It was very interesting. There was a lot of instability and poverty; everything was a bit shaky. I was still at school, but it was actually quite dangerous, because the Gnessin Academy of Music was in the heart of it all. I vividly remember the year 1991, when the revolution happened, and 1993, when we had tanks in front of the [Russian] White House. These were tough times, but we school students were experiencing everything mostly at home, where we would listen to our parents talk and analyze what was going on. I am sure we could not really understand what was going on. Now, when I go back to Russia and see people who are 11 or 12 years younger than I am, who were born in Russia, I can see a tremendous generational difference. They have a totally different mentality. They don’t know what it is like not to be able to know what you are going to eat the next day. It is hard to explain to them the time when there were no cell phones, no computers, and all those little things that today you cannot imagine your life without. And then we were freed, and we were witnessing something building up, though we were not sure what direction it was going to take. A lot of my friends, who were studying abroad, were coming back in the ‘90s, because there was that feeling of revival, the feeling that something huge was going to happen to our country. And now it is just one big disappointment. A lot of them regret coming back. Part of it forced me to leave and build my life in the United States. I got my freedom here, for which I am very grateful. It is a shame that I could not feel this way in my own country, where my parents, my friends and my teachers live.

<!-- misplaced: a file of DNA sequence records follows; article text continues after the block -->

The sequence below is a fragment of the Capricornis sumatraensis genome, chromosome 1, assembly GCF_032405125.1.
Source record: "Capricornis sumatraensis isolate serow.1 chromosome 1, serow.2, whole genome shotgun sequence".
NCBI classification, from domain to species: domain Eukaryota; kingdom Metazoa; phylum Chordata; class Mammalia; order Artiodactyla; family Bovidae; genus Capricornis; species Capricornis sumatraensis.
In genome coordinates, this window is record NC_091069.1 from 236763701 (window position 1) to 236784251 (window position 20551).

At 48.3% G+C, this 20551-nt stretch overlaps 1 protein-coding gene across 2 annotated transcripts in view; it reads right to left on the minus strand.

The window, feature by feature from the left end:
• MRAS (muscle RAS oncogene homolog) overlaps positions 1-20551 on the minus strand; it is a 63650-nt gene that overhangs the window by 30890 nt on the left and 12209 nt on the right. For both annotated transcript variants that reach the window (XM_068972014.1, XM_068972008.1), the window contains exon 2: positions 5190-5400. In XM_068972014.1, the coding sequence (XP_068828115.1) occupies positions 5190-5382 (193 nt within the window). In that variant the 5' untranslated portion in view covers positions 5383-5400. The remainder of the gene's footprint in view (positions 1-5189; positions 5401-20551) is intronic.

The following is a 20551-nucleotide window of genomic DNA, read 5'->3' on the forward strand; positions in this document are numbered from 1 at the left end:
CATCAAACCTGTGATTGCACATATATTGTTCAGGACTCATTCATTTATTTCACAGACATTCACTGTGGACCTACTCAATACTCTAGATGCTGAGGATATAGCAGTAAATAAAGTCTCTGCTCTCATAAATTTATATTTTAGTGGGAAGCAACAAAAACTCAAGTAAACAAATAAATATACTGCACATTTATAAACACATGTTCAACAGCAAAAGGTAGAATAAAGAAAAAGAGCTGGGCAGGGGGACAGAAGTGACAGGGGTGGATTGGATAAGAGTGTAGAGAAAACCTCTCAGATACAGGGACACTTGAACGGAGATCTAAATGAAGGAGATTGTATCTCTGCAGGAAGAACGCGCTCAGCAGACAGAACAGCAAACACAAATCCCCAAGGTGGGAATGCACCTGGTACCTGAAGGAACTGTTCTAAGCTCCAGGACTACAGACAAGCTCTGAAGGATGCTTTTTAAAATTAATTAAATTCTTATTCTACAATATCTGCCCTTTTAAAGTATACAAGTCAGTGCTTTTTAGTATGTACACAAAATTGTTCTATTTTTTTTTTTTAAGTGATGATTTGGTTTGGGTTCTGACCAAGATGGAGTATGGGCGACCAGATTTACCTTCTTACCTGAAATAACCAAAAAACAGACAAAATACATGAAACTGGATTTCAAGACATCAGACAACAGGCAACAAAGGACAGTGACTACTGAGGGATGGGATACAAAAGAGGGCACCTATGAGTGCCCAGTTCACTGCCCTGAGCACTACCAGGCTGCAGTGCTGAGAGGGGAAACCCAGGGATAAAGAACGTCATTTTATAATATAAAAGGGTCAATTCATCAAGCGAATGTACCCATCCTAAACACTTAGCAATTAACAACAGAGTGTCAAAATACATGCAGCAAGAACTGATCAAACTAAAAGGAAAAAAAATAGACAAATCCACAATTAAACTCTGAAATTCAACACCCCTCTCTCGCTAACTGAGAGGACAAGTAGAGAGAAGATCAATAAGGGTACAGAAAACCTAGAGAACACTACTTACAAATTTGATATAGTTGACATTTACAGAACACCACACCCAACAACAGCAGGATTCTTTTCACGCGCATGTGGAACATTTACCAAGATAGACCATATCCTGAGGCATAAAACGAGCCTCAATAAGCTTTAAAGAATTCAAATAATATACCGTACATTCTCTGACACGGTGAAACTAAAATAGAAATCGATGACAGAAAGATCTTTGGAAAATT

At what point did you decide to settle in the U.S.?
After a couple of years touring the U.S., someone suggested that I apply for the green card, and I did. I think it came naturally, because from the very beginning I felt very comfortable here.
Why, do you think?
It’s the contrast from Russia, I guess. People here are so independent, nice, and hospitable. When I go to Europe and I see people on the street, I do what I do here — I smile. I have this huge argument with my mother, who says, “They ask you, ‘How are you?,’ but they don’t really mean it.” I say, “Yes, Mom, it doesn’t mean anything, but you prefer when somebody says ‘You are a fool’ right into your face [laughs].” I prefer the first way. You can also talk about opportunities for people here in America, about the comforts of life, but what I admire most is that when you work hard, you can feel appreciated. I am sorry I could not get this in Russia. Of course, there are wonderful people there, too, but there is this aura of depression and that feeling that there is no way out.
Where do you actually live?
I live in Columbus, Georgia, and teach at the Schwob School of Music — wonderful place, wonderful people. My schedule is very flexible and I am glad that I have this balance between performing and teaching.
Do you keep a balance between your professional and personal life?
I have completely failed on that [laughs], so for the time being I am concentrating on my professional life.
What is the most important lesson you learned at the Moscow Conservatory?
I was blessed to study with Prof. Lev Naumov for seven years. He was a remarkable teacher, a great musician, and a very wise man. The most important thing I learned from him was the complete and uncompromised devotion and dedication to what I am doing. Another great teacher I would also like to recognize is Prof. Tropp from the Gnessin Academy of Music, who said, “If you want to understand Rachmaninoff, love him.”
I would think it is impossible to force yourself to love a composer.